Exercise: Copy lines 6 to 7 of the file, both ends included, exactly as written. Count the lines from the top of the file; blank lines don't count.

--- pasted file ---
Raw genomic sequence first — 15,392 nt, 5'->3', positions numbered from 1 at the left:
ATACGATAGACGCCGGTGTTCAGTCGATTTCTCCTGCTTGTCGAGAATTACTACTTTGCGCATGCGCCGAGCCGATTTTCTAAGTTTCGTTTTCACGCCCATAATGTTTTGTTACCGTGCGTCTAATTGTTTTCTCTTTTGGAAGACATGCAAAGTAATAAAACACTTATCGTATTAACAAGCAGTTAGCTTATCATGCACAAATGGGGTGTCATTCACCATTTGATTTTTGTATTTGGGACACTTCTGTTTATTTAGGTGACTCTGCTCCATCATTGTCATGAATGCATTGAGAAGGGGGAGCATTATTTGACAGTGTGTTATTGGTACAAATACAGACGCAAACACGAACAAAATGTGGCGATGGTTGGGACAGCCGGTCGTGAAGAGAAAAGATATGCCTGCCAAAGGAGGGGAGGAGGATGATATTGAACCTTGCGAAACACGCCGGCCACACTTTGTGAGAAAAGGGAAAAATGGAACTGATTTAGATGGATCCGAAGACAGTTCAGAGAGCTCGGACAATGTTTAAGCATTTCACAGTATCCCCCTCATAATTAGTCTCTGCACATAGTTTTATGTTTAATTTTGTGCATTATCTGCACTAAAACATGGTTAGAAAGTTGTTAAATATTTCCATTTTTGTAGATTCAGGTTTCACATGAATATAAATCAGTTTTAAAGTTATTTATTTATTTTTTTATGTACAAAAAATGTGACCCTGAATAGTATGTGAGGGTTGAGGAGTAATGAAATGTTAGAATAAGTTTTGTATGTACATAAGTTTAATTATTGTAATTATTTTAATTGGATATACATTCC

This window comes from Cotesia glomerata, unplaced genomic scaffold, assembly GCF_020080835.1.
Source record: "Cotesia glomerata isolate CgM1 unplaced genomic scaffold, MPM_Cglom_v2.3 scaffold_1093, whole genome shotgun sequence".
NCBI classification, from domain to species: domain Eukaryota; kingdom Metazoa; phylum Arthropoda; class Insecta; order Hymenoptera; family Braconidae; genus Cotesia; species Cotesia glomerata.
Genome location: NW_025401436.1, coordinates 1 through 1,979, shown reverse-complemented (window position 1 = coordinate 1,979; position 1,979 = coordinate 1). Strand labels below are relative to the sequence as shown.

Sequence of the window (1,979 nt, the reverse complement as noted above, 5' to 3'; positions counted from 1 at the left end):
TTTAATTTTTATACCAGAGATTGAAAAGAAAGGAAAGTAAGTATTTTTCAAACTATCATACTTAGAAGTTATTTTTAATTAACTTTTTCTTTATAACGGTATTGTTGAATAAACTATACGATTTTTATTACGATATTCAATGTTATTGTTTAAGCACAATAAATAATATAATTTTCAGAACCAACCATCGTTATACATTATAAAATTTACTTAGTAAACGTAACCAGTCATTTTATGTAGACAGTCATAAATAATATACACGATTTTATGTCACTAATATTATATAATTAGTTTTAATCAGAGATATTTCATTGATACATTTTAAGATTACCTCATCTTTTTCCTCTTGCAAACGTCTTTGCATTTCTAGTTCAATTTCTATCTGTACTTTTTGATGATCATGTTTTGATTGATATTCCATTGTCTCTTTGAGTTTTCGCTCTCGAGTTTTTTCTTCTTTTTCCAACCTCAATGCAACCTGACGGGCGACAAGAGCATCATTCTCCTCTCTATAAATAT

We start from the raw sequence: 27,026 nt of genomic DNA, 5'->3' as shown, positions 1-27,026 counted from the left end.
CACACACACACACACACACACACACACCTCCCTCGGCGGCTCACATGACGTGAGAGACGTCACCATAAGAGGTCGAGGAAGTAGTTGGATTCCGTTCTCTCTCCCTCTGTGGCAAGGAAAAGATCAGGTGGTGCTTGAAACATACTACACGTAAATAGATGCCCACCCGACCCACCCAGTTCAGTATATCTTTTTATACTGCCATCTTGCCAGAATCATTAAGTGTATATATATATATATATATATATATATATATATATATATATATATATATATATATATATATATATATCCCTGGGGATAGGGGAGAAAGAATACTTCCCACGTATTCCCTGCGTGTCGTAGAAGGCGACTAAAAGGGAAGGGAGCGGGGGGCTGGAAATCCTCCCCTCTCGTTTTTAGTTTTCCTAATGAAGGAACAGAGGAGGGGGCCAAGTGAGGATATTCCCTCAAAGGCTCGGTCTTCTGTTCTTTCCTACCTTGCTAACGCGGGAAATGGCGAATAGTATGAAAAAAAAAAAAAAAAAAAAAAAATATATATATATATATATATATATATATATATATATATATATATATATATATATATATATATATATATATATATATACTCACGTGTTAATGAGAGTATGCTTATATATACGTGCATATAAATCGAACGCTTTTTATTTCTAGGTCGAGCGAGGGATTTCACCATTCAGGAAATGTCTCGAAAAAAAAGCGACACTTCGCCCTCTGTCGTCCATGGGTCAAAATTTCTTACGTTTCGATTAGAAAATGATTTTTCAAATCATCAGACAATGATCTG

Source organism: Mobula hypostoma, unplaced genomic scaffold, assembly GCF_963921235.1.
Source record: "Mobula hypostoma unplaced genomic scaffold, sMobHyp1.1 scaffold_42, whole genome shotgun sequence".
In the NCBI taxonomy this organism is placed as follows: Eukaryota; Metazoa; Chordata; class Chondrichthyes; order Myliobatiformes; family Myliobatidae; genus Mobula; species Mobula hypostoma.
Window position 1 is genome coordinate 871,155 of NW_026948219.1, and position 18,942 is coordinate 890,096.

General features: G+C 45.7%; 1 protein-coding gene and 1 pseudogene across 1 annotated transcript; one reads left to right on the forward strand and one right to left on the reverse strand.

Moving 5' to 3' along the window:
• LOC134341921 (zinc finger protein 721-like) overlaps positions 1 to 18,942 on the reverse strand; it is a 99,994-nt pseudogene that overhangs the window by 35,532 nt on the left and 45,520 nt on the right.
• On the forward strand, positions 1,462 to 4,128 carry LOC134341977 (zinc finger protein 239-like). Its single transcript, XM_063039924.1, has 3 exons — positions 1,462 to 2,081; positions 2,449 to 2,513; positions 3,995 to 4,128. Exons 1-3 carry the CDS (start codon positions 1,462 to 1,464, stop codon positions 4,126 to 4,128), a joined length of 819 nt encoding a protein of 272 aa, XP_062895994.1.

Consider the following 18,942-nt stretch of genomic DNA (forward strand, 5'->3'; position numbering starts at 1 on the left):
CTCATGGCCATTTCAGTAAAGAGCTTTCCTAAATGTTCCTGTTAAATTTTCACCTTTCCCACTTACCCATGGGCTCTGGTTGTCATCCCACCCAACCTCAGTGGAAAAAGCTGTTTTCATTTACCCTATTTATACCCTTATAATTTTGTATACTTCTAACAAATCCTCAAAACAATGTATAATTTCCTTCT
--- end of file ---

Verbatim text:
Genome location: NW_025401436.1, coordinates 1 through 1,979, shown reverse-complemented (window position 1 = coordinate 1,979; position 1,979 = coordinate 1). Strand labels below are relative to the sequence as shown.

Sequence of the window (1,979 nt, the reverse complement as noted above, 5' to 3'; positions counted from 1 at the left end):